Wednesday 24 March 2010

On Fiona Tan @ Sherman Contemporary Art Foundation and National Art School Gallery

I'm still thinking about 'Coming Home', Fiona Tan's show of two video works spread between Paddington's admirable Sherman Contemporary Art Foundation and the charming gallery of the National Art School (where you can also take in a spot of Norman McLaren if you fancy). I imagine I'll feel like this for some time these twin meditations on Orientalism, history and our subconscious take such a profound and subtle look at a cultural and psychological condition that they already feel like that rare thing, a parallel critique of feelings and thoughts.

The two works, 'A Lapse of Memory' and 'Disorient' are big, almost cinematic, affairs with high production values, most notably a poetic sense of editing and a sound design that is integral to meaning. They are connected thematically, both deal with memory and place and are to greater or lesser extent concerned with orientalism and the psyche of the traveller.

'Disorient', the work at Sherman, is composed of projections onto two large screens facing one an other running out of synch in a continuous loop. At one end of the room is what looks like a travelogue through Asia with handheld video and newsreel footage. Over this is a calm measured English voice reads from Marco Polo's journals, a flat factual narrative where he describes the social characteristics, trade, religion and character of each of the people's he encounters. For the most part this avoids the picturesque clichés of the Orient. So whilst geishas and temples are eschewed the camera might shakily pan around an empty factory or through street traffic giving an equal weight to each. The more familiar images that break through are Chinese troops charging Tibetan demonstrators or the inevitable and timeless armed convoys in Afghanistan.

This is done in a less heavy handed way than it might sound from that description even though the images always provide a light counterpoint to the Venetian explorer's text. It serves to remind us of the mutability of our pre-conceptions about distant cultures, the inevitably selective imagery we encounter can replace one myth with another as easily as it can reinforce the ancient. As Polo, and the viewer, moves from place to place we see the anonymous cloud banks outside every airliner's window. Marco Polo was a merchant before he ever became a chronicler of the East and we ought to remember this as we see him characterise each country by its industry and trading habits, the news footage shows that now we are as likely to be conditioned by a foreign correspondent and their cameras, thus the world changes with the lens through which it is seen. Tan creates or presents some gorgeous individual images, a blue dyed dog skulking thorugh an indigo factory, a young man with a bicycle kneeling on a broken concrete slab as he prays in the Iraqui twilight and the sight of a whole car body carried atop a camel on a mountain pass might be forever memorable.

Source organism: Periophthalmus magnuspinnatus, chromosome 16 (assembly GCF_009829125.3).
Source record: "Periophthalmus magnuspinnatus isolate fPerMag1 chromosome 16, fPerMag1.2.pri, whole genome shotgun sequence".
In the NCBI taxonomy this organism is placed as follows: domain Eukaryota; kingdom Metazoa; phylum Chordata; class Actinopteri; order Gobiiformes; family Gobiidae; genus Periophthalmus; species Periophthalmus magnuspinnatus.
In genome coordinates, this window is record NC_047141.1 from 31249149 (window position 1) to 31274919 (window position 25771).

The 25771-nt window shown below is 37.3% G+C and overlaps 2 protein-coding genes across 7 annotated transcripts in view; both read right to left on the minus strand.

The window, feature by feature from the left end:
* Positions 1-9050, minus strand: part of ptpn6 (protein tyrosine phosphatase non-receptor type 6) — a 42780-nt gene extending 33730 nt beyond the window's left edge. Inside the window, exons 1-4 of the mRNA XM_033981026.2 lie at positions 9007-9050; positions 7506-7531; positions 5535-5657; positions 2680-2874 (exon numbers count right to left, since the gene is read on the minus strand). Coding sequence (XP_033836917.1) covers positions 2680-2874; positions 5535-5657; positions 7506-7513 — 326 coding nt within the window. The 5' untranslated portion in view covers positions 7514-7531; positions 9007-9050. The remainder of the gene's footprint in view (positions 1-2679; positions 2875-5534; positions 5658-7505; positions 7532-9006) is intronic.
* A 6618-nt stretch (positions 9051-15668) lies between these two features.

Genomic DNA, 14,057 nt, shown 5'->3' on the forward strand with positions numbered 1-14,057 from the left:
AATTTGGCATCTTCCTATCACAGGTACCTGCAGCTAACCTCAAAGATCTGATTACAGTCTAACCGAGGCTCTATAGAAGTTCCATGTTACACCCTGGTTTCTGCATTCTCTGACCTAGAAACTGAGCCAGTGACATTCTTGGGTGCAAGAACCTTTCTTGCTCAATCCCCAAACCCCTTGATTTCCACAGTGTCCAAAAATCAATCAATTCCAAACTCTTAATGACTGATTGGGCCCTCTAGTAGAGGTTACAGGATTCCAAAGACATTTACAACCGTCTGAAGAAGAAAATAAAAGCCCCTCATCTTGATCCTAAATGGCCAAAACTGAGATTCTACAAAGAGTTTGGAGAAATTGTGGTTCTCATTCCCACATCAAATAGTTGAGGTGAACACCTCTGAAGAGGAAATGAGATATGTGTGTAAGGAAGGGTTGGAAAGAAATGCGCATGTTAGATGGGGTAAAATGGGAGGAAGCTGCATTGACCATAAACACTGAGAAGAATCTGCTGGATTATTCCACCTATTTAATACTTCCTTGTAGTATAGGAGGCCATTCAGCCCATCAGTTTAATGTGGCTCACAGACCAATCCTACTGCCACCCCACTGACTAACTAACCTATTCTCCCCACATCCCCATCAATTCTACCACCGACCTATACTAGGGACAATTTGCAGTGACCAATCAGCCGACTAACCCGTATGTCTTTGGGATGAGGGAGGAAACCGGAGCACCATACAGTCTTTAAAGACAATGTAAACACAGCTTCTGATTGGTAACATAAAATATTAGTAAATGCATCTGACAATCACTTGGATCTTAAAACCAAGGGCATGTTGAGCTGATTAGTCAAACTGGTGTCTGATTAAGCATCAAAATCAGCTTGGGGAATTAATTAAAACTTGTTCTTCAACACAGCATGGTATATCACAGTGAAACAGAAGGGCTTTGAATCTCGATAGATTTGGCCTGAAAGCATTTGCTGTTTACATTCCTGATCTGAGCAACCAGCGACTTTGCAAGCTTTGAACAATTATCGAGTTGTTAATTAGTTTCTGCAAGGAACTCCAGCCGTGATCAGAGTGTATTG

The travelogue screen might be the visible, the external version of our engagement with Asia, but facing it is a slow luscious film that can only represent the recesses of our minds. In deep reds and blacks this projection is a slow close up tour of the shelves and corridors of what at first seems an oriental junk shop. Everything is here, Buddhas, birdcages, masks, dragons, elephants, clouds of silk and spice. The confusion of culture and category in this cabinet of wonders feels intentional, it presents an Orient of otherness, of familiar versions of the exotic. Each of the objects and artefacts here represent something bigger, a broader looser vision of the inscrutable strangeness of the East. This is made all the stranger by an unexplained man who appears in what might be the saffron robes of a monk, he seems like a keeper, of a shop or of memories but you suspect that we have only seen a little of his domain and that the shelves are a tiny part of some Borgesian labyrinth. Tan is accomplished in her medium and much more than a creator of tableaux, the pacing of the smooth camera moves and the subtlety of the edit creates an ethereal feel. There is the layered shimmer of lacquer here, the light of consciousness is being reflected and captured constantly so that you can almost see our own assumptions and beliefs about the Orient in each object.